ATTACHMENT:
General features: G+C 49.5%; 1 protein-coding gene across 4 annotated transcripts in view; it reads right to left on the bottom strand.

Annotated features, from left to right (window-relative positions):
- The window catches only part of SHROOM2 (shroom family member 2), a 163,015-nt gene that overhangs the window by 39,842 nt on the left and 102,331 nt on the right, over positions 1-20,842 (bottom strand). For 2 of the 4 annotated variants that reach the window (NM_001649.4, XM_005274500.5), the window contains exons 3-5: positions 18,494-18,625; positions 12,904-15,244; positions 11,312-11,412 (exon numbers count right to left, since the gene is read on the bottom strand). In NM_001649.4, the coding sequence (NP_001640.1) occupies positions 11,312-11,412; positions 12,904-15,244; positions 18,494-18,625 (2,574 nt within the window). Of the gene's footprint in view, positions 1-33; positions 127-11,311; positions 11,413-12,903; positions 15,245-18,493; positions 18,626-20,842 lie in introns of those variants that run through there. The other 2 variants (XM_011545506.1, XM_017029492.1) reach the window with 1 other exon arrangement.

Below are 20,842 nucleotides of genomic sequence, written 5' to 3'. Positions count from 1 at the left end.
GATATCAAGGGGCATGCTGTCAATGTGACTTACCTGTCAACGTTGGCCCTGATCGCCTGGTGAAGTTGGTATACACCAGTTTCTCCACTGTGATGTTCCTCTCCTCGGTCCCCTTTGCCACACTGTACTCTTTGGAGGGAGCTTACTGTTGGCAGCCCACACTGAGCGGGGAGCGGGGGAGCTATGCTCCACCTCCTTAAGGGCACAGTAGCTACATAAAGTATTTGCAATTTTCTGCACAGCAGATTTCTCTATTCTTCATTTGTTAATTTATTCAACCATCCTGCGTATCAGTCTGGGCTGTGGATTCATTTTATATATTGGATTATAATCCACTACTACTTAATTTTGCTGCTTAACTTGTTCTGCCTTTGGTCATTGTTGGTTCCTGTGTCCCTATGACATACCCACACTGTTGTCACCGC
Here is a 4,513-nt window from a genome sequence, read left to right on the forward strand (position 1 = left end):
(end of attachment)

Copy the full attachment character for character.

General features: G+C 49.5%; 1 protein-coding gene across 4 annotated transcripts in view; it reads right to left on the bottom strand.

Annotated features, from left to right (window-relative positions):
- The window catches only part of SHROOM2 (shroom family member 2), a 163,015-nt gene that overhangs the window by 39,842 nt on the left and 102,331 nt on the right, over positions 1-20,842 (bottom strand). For 2 of the 4 annotated variants that reach the window (NM_001649.4, XM_005274500.5), the window contains exons 3-5: positions 18,494-18,625; positions 12,904-15,244; positions 11,312-11,412 (exon numbers count right to left, since the gene is read on the bottom strand). In NM_001649.4, the coding sequence (NP_001640.1) occupies positions 11,312-11,412; positions 12,904-15,244; positions 18,494-18,625 (2,574 nt within the window). Of the gene's footprint in view, positions 1-33; positions 127-11,311; positions 11,413-12,903; positions 15,245-18,493; positions 18,626-20,842 lie in introns of those variants that run through there. The other 2 variants (XM_011545506.1, XM_017029492.1) reach the window with 1 other exon arrangement.

Below are 20,842 nucleotides of genomic sequence, written 5' to 3'. Positions count from 1 at the left end.
GATATCAAGGGGCATGCTGTCAATGTGACTTACCTGTCAACGTTGGCCCTGATCGCCTGGTGAAGTTGGTATACACCAGTTTCTCCACTGTGATGTTCCTCTCCTCGGTCCCCTTTGCCACACTGTACTCTTTGGAGGGAGCTTACTGTTGGCAGCCCACACTGAGCGGGGAGCGGGGGAGCTATGCTCCACCTCCTTAAGGGCACAGTAGCTACATAAAGTATTTGCAATTTTCTGCACAGCAGATTTCTCTATTCTTCATTTGTTAATTTATTCAACCATCCTGCGTATCAGTCTGGGCTGTGGATTCATTTTATATATTGGATTATAATCCACTACTACTTAATTTTGCTGCTTAACTTGTTCTGCCTTTGGTCATTGTTGGTTCCTGTGTCCCTATGACATACCCACACTGTTGTCACCGC
Here is a 4,513-nt window from a genome sequence, read left to right on the forward strand (position 1 = left end):